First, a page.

Health insurance. It’s confusing, it’s expensive, yet it’s a necessity for Americans. Medical debt is ranked as the #1 cause of bankruptcy in the U.S. – and most medical debt bankruptcies are filed by individuals who did have insurance. So what gives? Rising healthcare costs are not sustainable for anyone – not employers, not employees.
The Inflation Reduction Act (IRA) showed us firsthand the priority our government is placing on reducing healthcare costs for Americans. Whether it’s protecting Medicare recipients from catastrophic drug costs, or extending health insurance premium subsidies for those who benefit from the Affordable Care Act, the lowered healthcare costs from the IRA will prove to be a tremendous step forward in providing affordable coverage for all. But there’s another way for corporations to provide high-quality, more affordable healthcare for their employees – and it just takes cutting costs and making the change.
During Open Enrollment every November, consumers are often forced to pick the best of a myriad of bad options for their healthcare coverage, which can come with a ridiculously high price tag. This lose-lose situation is often linked to their employer offering a traditional group plan where all employees within a company are put on the same health insurance plan. This does more harm than good by driving up costs for both the employer and the employee. Even further, the 2022 National Health Benefits Analysis found that when employees are given the choice between an individual plan or a group plan, 60% selected individual plans for their health coverage. So why do employers keep coming back to a traditional group offering?
A traditional group plan is a model many are accustomed to signing up for during Open Enrollment or whenever they change jobs. This model allows employees to pay into the same plan that everyone else is on and participate in it, which seems simple and easy for employers to manage, right? The catch is that group health plan costs have dramatically increased over the past 20 years. Additionally, deductibles, in some cases, have doubled. Simply put, this is a ton of money consumers are paying out-of-pocket before their insurance company will start covering medical expenses. When it comes to group health insurance plans, there are some traditions that are better left on the cutting room floor.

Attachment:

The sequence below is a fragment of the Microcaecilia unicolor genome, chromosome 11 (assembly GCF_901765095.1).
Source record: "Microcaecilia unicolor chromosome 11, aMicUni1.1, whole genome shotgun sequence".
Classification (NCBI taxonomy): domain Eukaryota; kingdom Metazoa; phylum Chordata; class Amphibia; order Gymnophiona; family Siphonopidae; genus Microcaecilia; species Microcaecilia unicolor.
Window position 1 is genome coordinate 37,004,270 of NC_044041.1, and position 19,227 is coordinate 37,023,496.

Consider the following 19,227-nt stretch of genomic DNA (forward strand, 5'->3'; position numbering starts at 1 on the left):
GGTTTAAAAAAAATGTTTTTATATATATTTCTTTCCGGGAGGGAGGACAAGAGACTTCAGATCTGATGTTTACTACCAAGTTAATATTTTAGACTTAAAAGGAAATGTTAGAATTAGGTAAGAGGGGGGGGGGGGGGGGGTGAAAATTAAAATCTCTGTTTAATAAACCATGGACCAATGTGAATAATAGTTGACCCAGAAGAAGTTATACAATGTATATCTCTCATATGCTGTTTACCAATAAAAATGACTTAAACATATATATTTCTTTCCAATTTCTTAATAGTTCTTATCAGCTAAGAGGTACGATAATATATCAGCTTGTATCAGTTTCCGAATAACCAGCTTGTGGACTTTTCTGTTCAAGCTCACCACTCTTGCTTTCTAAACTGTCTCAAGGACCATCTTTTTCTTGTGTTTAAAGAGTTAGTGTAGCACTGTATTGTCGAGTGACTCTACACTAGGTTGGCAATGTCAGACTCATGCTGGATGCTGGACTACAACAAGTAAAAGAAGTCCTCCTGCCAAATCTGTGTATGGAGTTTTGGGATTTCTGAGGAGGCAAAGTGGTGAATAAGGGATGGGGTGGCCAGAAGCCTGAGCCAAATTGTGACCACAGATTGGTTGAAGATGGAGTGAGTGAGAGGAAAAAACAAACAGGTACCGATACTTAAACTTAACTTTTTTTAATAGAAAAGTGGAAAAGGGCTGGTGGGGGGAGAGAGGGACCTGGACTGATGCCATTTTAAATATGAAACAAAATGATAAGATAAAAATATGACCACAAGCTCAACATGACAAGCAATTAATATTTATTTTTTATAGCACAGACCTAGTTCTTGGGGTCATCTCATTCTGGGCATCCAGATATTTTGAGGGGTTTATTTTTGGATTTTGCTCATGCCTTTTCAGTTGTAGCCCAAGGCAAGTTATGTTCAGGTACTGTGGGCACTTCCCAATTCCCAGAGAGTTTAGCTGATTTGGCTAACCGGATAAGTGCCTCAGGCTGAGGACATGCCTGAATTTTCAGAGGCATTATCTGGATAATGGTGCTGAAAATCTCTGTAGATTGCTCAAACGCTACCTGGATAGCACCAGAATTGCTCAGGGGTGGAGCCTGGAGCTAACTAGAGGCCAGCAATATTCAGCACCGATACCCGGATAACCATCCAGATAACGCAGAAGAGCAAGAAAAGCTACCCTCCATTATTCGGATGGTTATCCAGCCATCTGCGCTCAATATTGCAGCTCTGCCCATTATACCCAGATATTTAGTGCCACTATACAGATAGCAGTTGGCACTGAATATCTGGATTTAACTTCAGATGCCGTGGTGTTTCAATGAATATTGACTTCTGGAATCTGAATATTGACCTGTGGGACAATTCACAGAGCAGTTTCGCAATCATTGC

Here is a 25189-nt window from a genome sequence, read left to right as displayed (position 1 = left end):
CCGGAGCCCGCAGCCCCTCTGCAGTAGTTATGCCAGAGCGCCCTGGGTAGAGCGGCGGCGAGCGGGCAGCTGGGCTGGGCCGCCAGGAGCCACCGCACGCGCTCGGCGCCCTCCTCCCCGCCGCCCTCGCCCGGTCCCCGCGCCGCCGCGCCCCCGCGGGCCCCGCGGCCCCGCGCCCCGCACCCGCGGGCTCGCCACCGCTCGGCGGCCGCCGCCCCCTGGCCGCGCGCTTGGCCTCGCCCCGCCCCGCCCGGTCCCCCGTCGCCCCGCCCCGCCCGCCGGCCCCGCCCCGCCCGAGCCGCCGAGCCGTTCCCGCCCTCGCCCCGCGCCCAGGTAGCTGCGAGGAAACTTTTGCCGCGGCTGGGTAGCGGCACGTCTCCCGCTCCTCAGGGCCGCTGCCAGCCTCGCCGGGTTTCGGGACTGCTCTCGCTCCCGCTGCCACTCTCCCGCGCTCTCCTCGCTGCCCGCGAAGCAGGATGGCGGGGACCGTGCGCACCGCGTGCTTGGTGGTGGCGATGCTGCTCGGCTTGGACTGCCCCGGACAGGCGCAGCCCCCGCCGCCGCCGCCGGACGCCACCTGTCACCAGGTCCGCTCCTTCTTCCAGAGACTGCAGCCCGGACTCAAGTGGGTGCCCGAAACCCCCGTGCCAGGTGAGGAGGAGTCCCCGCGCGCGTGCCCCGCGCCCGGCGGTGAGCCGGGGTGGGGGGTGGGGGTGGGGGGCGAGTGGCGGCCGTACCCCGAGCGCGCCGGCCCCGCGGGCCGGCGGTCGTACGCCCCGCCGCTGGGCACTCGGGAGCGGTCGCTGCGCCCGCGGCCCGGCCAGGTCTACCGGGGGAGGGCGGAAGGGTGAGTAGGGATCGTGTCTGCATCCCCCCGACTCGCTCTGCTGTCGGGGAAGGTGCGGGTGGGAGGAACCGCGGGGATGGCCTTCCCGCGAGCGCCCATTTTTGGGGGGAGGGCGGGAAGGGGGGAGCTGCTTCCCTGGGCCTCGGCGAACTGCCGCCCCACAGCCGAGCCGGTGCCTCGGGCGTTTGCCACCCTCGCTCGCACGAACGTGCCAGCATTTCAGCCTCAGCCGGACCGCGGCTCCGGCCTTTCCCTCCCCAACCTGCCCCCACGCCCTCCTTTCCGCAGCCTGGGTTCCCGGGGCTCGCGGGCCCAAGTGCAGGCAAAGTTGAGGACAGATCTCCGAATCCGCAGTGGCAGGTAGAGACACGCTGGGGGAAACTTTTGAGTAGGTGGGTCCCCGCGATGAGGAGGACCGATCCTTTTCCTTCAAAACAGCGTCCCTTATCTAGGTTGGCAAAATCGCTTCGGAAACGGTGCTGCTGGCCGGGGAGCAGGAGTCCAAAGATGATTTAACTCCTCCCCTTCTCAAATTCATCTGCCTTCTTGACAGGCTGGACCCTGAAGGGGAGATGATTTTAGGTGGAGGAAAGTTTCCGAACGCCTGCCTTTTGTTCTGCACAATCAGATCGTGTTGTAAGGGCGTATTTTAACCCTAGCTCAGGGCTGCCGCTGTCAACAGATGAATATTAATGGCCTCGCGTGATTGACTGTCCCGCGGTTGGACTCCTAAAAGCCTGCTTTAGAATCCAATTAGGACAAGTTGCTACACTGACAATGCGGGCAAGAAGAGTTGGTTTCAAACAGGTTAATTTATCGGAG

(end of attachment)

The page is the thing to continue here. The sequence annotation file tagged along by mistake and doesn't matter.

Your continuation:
Individual Plans Offer Savings
Individual health plans are often referred to as Affordable Care Act, Marketplace and Exchange Plans and are model insurance options designed to meet the individual needs of whomever is purchasing that plan. This coverage operates like normal health insurance, but instead of it being part of an expensive group plan, it’s intended for individuals. Because these plans are more tailored to a specific person rather than a group, the cost for both the employer and employee is often much more affordable and more attractive to both parties.
This move from a traditional group plan to an individual plan is known to generate massive savings. On average, consumers will pay half of what they would’ve paid for traditional group benefits. For some employers, this understated move is saving them up to 50% in benefits costs through these customized individual plans. Because one size doesn’t fit all, this option also empowers the consumer to take control of their healthcare costs and choose a plan that is best fit to meet their needs. Recent data even shows 79.5% of all individuals are eligible for tax credits and subsidies from individual plans, which on average lowers their individual premium by $8,948 a year. Over the past few years, the average monthly cost for employees on individual plans has trended downward while those on traditional group plans have continued to rise.
With so many employers being pressured to attract employees amid a nationwide worker shortage, helping employees find coverage that works best for them and their budgets with individual plans have never been more important.
Making the Switch
Employers who switch to individual plans over group plans get better health coverage at a much lower cost for them and their employees. When an employee is able to examine their options and pick out a customized, individual plan that fits their medical needs, the consumer becomes the decision maker – giving them the power to make healthcare choices that are right for their individual needs, not for someone else on the team.
Healthcare costs will always remain a hot-button issue. But cheaper plans don’t mean cheaper quality. On an individual health plan, employees autonomously take control of their own medical needs, without breaking the bank or sacrificing on service. If your company is looking to cut costs, look no further.
John Staub serves as Director of Outreach for Remodel Health, an HR service used by universities and colleges across the country that provides innovative health benefits solutions to employers and employees alike. As a national thought leader and expert in the health benefits field, John brings passion and knowledge to the benefits industry.